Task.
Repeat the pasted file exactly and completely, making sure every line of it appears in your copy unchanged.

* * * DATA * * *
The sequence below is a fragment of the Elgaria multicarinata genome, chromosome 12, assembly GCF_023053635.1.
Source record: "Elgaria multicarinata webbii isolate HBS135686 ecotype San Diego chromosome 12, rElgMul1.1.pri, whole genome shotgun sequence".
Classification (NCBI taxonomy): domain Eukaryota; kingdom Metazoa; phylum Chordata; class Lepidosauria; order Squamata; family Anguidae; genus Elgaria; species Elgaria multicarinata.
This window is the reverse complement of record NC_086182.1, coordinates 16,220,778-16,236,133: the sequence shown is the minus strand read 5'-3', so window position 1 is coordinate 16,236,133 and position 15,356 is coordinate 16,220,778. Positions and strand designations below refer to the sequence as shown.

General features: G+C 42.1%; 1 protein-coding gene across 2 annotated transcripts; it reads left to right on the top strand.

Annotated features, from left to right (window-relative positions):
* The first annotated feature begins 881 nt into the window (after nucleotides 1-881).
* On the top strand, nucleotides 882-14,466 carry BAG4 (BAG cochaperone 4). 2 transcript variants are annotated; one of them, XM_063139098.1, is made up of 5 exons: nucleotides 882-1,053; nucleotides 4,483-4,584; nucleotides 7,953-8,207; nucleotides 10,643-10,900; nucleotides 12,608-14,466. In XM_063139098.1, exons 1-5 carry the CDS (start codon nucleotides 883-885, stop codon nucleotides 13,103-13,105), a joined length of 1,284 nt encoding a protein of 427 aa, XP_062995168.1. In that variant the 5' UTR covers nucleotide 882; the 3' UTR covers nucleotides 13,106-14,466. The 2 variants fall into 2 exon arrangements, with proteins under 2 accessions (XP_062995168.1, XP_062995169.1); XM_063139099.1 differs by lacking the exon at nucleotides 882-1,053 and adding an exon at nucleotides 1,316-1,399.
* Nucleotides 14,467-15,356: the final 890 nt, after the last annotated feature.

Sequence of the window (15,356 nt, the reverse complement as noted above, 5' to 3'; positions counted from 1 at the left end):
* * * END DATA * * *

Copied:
The sequence below is a fragment of the Elgaria multicarinata genome, chromosome 12, assembly GCF_023053635.1.
Source record: "Elgaria multicarinata webbii isolate HBS135686 ecotype San Diego chromosome 12, rElgMul1.1.pri, whole genome shotgun sequence".
Classification (NCBI taxonomy): domain Eukaryota; kingdom Metazoa; phylum Chordata; class Lepidosauria; order Squamata; family Anguidae; genus Elgaria; species Elgaria multicarinata.
This window is the reverse complement of record NC_086182.1, coordinates 16,220,778-16,236,133: the sequence shown is the minus strand read 5'-3', so window position 1 is coordinate 16,236,133 and position 15,356 is coordinate 16,220,778. Positions and strand designations below refer to the sequence as shown.

General features: G+C 42.1%; 1 protein-coding gene across 2 annotated transcripts; it reads left to right on the top strand.

Annotated features, from left to right (window-relative positions):
* The first annotated feature begins 881 nt into the window (after nucleotides 1-881).
* On the top strand, nucleotides 882-14,466 carry BAG4 (BAG cochaperone 4). 2 transcript variants are annotated; one of them, XM_063139098.1, is made up of 5 exons: nucleotides 882-1,053; nucleotides 4,483-4,584; nucleotides 7,953-8,207; nucleotides 10,643-10,900; nucleotides 12,608-14,466. In XM_063139098.1, exons 1-5 carry the CDS (start codon nucleotides 883-885, stop codon nucleotides 13,103-13,105), a joined length of 1,284 nt encoding a protein of 427 aa, XP_062995168.1. In that variant the 5' UTR covers nucleotide 882; the 3' UTR covers nucleotides 13,106-14,466. The 2 variants fall into 2 exon arrangements, with proteins under 2 accessions (XP_062995168.1, XP_062995169.1); XM_063139099.1 differs by lacking the exon at nucleotides 882-1,053 and adding an exon at nucleotides 1,316-1,399.
* Nucleotides 14,467-15,356: the final 890 nt, after the last annotated feature.

Sequence of the window (15,356 nt, the reverse complement as noted above, 5' to 3'; positions counted from 1 at the left end):